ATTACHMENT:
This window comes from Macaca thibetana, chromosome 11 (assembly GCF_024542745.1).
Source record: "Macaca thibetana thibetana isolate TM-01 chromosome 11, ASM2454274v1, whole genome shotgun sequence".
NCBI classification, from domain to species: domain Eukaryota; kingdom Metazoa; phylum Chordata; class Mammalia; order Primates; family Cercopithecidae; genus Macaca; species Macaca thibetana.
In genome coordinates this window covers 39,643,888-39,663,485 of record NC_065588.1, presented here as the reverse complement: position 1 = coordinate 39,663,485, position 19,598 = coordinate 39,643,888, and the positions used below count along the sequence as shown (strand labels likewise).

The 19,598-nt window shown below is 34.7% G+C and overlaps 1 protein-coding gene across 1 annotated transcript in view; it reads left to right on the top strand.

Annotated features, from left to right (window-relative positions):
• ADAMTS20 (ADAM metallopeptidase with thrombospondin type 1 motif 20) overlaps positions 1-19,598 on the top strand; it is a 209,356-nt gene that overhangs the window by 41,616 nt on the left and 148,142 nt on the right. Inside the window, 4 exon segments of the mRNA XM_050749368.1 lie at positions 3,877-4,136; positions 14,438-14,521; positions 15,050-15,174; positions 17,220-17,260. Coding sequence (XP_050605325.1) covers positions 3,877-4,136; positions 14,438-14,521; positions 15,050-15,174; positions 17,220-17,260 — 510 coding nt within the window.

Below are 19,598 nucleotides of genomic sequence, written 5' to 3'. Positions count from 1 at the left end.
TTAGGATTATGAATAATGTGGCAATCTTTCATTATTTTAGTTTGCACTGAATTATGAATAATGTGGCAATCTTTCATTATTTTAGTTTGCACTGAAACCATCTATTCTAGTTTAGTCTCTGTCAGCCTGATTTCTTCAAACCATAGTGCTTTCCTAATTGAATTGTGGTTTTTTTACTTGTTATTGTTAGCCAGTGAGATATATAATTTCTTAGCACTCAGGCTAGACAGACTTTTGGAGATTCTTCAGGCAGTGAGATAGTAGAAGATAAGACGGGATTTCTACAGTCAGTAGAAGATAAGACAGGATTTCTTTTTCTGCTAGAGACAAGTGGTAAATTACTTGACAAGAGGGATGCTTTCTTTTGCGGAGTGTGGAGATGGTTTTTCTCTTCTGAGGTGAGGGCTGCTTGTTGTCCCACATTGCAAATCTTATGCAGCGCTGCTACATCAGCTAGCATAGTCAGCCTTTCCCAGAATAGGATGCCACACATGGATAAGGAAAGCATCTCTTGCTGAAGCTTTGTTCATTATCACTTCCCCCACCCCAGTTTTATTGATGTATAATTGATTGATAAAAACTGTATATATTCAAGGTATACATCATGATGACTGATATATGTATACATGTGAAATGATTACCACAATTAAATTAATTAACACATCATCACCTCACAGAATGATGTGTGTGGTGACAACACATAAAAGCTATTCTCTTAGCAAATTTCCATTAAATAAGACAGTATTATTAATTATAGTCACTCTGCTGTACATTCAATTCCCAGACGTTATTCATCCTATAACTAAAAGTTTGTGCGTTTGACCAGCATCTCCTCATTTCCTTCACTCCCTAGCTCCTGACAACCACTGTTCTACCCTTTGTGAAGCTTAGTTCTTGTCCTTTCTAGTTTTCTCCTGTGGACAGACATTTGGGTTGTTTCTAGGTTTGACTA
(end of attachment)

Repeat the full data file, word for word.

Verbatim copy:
This window comes from Macaca thibetana, chromosome 11 (assembly GCF_024542745.1).
Source record: "Macaca thibetana thibetana isolate TM-01 chromosome 11, ASM2454274v1, whole genome shotgun sequence".
NCBI classification, from domain to species: domain Eukaryota; kingdom Metazoa; phylum Chordata; class Mammalia; order Primates; family Cercopithecidae; genus Macaca; species Macaca thibetana.
In genome coordinates this window covers 39,643,888-39,663,485 of record NC_065588.1, presented here as the reverse complement: position 1 = coordinate 39,663,485, position 19,598 = coordinate 39,643,888, and the positions used below count along the sequence as shown (strand labels likewise).

The 19,598-nt window shown below is 34.7% G+C and overlaps 1 protein-coding gene across 1 annotated transcript in view; it reads left to right on the top strand.

Annotated features, from left to right (window-relative positions):
• ADAMTS20 (ADAM metallopeptidase with thrombospondin type 1 motif 20) overlaps positions 1-19,598 on the top strand; it is a 209,356-nt gene that overhangs the window by 41,616 nt on the left and 148,142 nt on the right. Inside the window, 4 exon segments of the mRNA XM_050749368.1 lie at positions 3,877-4,136; positions 14,438-14,521; positions 15,050-15,174; positions 17,220-17,260. Coding sequence (XP_050605325.1) covers positions 3,877-4,136; positions 14,438-14,521; positions 15,050-15,174; positions 17,220-17,260 — 510 coding nt within the window.

Below are 19,598 nucleotides of genomic sequence, written 5' to 3'. Positions count from 1 at the left end.
TTAGGATTATGAATAATGTGGCAATCTTTCATTATTTTAGTTTGCACTGAATTATGAATAATGTGGCAATCTTTCATTATTTTAGTTTGCACTGAAACCATCTATTCTAGTTTAGTCTCTGTCAGCCTGATTTCTTCAAACCATAGTGCTTTCCTAATTGAATTGTGGTTTTTTTACTTGTTATTGTTAGCCAGTGAGATATATAATTTCTTAGCACTCAGGCTAGACAGACTTTTGGAGATTCTTCAGGCAGTGAGATAGTAGAAGATAAGACGGGATTTCTACAGTCAGTAGAAGATAAGACAGGATTTCTTTTTCTGCTAGAGACAAGTGGTAAATTACTTGACAAGAGGGATGCTTTCTTTTGCGGAGTGTGGAGATGGTTTTTCTCTTCTGAGGTGAGGGCTGCTTGTTGTCCCACATTGCAAATCTTATGCAGCGCTGCTACATCAGCTAGCATAGTCAGCCTTTCCCAGAATAGGATGCCACACATGGATAAGGAAAGCATCTCTTGCTGAAGCTTTGTTCATTATCACTTCCCCCACCCCAGTTTTATTGATGTATAATTGATTGATAAAAACTGTATATATTCAAGGTATACATCATGATGACTGATATATGTATACATGTGAAATGATTACCACAATTAAATTAATTAACACATCATCACCTCACAGAATGATGTGTGTGGTGACAACACATAAAAGCTATTCTCTTAGCAAATTTCCATTAAATAAGACAGTATTATTAATTATAGTCACTCTGCTGTACATTCAATTCCCAGACGTTATTCATCCTATAACTAAAAGTTTGTGCGTTTGACCAGCATCTCCTCATTTCCTTCACTCCCTAGCTCCTGACAACCACTGTTCTACCCTTTGTGAAGCTTAGTTCTTGTCCTTTCTAGTTTTCTCCTGTGGACAGACATTTGGGTTGTTTCTAGGTTTGACTA